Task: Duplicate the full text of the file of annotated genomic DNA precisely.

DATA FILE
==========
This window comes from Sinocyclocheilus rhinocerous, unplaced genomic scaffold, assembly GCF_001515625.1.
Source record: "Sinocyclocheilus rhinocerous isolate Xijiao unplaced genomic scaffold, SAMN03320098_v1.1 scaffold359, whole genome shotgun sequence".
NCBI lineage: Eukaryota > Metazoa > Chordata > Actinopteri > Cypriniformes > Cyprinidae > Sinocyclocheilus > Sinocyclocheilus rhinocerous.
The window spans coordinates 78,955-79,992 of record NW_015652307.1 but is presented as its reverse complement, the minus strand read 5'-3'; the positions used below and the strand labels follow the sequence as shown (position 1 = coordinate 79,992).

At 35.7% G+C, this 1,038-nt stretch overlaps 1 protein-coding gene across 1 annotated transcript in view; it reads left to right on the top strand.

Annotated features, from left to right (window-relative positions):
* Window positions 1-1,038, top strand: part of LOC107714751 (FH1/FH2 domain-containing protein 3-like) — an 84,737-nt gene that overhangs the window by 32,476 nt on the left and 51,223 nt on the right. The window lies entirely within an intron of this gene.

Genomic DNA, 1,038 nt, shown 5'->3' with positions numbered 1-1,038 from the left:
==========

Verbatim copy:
This window comes from Sinocyclocheilus rhinocerous, unplaced genomic scaffold, assembly GCF_001515625.1.
Source record: "Sinocyclocheilus rhinocerous isolate Xijiao unplaced genomic scaffold, SAMN03320098_v1.1 scaffold359, whole genome shotgun sequence".
NCBI lineage: Eukaryota > Metazoa > Chordata > Actinopteri > Cypriniformes > Cyprinidae > Sinocyclocheilus > Sinocyclocheilus rhinocerous.
The window spans coordinates 78,955-79,992 of record NW_015652307.1 but is presented as its reverse complement, the minus strand read 5'-3'; the positions used below and the strand labels follow the sequence as shown (position 1 = coordinate 79,992).

At 35.7% G+C, this 1,038-nt stretch overlaps 1 protein-coding gene across 1 annotated transcript in view; it reads left to right on the top strand.

Annotated features, from left to right (window-relative positions):
* Window positions 1-1,038, top strand: part of LOC107714751 (FH1/FH2 domain-containing protein 3-like) — an 84,737-nt gene that overhangs the window by 32,476 nt on the left and 51,223 nt on the right. The window lies entirely within an intron of this gene.

Genomic DNA, 1,038 nt, shown 5'->3' with positions numbered 1-1,038 from the left: